Is the pain over for savers as interest rates rise?

By Liam Brooke on Friday 8 December 2017

OpinionAlternative Lending

Lendy's Co-founder Liam Brooke argues savers need a 'Plan B' as inflation continues to erode capital.

Lendy's Co-founder Liam Brooke argues savers need a 'Plan B' as inflation continues to erode capital.

The first interest rate rise for a decade last month brought some early Christmas cheer to savers as the Bank of England increased its base rate by a quarter of a percentage point. After ten years of seeing their savings pots eroded dramatically, hopes were raised that this might herald the start of an upward trend, and that savers would soon see some of their value restored. But is the pain really over yet for savers?

Our analysis suggests unfortunately not. In fact, UK savers could lose as much as £26.5bn over the next year – despite the recent interest rate rise – as inflation erodes capital in low-interest savings accounts. What’s particularly concerning is that the situation has actually worsened significantly: this is more than six times higher than the £4.1bn savers were losing per year through inflation just two years ago.

Why? The key reason is that meagre returns are failing to compensate for rising inflation. The average interest rate on zero and low-interest bank accounts is now just 0.77%, including allowing for a 0.25% increase in line with the base rate (assuming banks even pass this on in full - which is not necessarily a given). This is still lower than the average of 0.9% two years ago.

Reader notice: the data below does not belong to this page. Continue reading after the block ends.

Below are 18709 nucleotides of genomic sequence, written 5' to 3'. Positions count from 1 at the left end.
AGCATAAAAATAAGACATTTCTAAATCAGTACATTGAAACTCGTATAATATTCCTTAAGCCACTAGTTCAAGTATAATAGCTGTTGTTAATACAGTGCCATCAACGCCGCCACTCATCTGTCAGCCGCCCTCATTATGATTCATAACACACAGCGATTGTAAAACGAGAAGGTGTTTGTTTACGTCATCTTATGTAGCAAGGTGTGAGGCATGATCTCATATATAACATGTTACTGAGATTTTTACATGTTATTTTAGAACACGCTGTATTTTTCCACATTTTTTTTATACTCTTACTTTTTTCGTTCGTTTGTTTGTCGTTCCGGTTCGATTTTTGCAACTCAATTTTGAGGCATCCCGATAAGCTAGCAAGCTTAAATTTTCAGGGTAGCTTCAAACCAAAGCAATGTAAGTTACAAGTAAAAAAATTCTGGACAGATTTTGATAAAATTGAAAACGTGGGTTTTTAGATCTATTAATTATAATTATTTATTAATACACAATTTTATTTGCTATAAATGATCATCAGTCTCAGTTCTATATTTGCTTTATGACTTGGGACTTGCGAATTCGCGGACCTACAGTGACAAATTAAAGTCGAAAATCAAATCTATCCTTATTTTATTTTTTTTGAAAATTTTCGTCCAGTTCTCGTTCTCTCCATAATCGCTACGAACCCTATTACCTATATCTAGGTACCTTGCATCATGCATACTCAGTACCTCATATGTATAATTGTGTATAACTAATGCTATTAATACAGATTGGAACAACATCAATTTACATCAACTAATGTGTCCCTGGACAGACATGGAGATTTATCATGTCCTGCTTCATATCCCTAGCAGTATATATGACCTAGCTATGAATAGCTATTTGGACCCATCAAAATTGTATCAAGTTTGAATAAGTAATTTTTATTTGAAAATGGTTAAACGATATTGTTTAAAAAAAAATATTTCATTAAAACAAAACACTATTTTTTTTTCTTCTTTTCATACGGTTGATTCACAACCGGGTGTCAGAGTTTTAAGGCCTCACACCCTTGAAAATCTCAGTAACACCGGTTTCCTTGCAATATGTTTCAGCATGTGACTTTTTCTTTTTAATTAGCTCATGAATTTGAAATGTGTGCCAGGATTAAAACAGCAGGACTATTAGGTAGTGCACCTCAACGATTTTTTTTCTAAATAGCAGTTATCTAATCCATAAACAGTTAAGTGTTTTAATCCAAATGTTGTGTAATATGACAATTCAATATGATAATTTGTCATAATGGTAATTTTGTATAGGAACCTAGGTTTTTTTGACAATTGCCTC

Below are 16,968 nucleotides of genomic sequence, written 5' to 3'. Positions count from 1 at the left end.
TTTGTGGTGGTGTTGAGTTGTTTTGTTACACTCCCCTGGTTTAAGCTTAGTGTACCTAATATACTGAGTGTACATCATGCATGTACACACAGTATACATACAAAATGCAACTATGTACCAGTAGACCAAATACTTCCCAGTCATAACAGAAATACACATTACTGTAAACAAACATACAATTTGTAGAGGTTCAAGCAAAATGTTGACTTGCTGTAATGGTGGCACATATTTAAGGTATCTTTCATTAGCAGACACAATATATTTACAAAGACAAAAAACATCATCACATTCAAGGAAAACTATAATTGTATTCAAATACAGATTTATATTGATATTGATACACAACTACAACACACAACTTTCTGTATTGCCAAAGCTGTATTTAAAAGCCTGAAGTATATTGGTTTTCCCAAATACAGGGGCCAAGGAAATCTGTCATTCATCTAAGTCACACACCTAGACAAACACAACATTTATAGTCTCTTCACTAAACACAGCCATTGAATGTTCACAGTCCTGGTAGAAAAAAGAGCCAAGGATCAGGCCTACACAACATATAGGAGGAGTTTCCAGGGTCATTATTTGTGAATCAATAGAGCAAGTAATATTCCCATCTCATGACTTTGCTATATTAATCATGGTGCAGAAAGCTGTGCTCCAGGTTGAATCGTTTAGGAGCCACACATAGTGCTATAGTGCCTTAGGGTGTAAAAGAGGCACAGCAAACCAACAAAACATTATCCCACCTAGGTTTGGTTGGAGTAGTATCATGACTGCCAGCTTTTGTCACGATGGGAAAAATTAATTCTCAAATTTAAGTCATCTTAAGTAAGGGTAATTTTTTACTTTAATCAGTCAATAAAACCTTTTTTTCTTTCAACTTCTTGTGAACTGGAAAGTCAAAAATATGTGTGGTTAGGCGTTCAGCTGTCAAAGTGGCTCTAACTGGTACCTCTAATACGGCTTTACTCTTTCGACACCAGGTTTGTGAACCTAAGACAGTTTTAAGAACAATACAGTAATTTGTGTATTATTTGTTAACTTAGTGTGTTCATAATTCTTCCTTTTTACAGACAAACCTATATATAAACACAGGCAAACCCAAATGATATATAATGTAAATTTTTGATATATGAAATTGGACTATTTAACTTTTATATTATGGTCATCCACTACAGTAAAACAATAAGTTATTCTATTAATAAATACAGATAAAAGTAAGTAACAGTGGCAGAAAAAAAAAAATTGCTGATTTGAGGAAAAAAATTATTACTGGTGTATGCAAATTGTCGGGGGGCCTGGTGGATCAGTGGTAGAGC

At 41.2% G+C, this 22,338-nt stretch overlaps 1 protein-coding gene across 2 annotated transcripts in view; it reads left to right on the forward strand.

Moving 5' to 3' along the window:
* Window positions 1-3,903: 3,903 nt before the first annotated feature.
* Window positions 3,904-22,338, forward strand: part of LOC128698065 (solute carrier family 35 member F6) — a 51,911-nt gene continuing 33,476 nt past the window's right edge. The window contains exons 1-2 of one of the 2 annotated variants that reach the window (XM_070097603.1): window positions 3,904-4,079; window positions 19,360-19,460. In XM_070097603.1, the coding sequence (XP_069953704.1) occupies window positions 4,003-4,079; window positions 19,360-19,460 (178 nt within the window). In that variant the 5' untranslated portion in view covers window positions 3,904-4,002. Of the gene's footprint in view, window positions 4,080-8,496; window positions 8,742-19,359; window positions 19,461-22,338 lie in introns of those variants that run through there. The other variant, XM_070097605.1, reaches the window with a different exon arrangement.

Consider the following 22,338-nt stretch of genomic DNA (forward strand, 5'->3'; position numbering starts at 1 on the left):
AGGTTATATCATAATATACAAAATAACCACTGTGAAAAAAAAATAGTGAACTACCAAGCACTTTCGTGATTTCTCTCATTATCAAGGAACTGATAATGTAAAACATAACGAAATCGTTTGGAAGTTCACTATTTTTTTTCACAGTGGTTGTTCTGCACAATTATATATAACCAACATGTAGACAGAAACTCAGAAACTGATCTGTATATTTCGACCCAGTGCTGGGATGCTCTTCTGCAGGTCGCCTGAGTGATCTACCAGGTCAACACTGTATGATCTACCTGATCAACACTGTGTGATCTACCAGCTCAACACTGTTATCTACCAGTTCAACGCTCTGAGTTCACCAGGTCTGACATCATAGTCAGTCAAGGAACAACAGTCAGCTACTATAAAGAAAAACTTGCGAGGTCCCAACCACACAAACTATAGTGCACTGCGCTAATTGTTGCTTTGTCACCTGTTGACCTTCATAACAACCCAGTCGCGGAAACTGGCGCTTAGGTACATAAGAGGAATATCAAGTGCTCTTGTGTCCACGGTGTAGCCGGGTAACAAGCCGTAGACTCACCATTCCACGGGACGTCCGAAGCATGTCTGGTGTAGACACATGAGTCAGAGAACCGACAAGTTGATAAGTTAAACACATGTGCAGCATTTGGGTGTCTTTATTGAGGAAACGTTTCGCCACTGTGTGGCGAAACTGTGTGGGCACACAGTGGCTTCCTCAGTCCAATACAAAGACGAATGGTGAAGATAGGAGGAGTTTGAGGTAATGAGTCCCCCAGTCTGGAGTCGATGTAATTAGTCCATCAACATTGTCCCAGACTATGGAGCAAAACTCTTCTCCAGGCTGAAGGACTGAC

Savers hold significant sums in poorly performing bank accounts and ISAs: some £1.3 trillion in total, almost £190 billion of which is held in bank accounts that generate no interest whatsoever. Overall these accounts earn just £10 billion in interest – and this modest amount is dwarfed by the sums savers are losing to inflation: some £37 billion at the current 2.8% CPI inflation rate. Contrast this with the inflation rate at the end of 2015 which was just 1.24% and it’s clear that savers are actually facing a double whammy.

What can savers do to maintain and grow the value of their capital? In our view, this on-going situation highlights the importance of creating a diversified, well-balanced portfolio, to offset savings erosion. This could include considering allocating at least a portion of savings to high-yielding products, such as crowd investments available through P2P platforms.

Clearly, there are caveats. P2P investments are in a different league to savings – with a very different risk/return profile. But even done on a small scale, this could act as a buffer against inflation eating away at savings, provide all-important diversification and help drive returns. For example, we offer returns of up to 12% on a diverse portfolio of asset-backed, low loan-to-value property loans.

Savers who have been biding their time waiting for rate rises to finally materialise will be extremely frustrated to find that they are still losing out – and to an even greater degree than in previous years! Doing nothing is an increasingly costly option, so looking at alternative ways to retain and grow the value of their capital and beat inflation is vital. Ironically, now more than ever it’s clear that savers need a Plan B to ease the pain.

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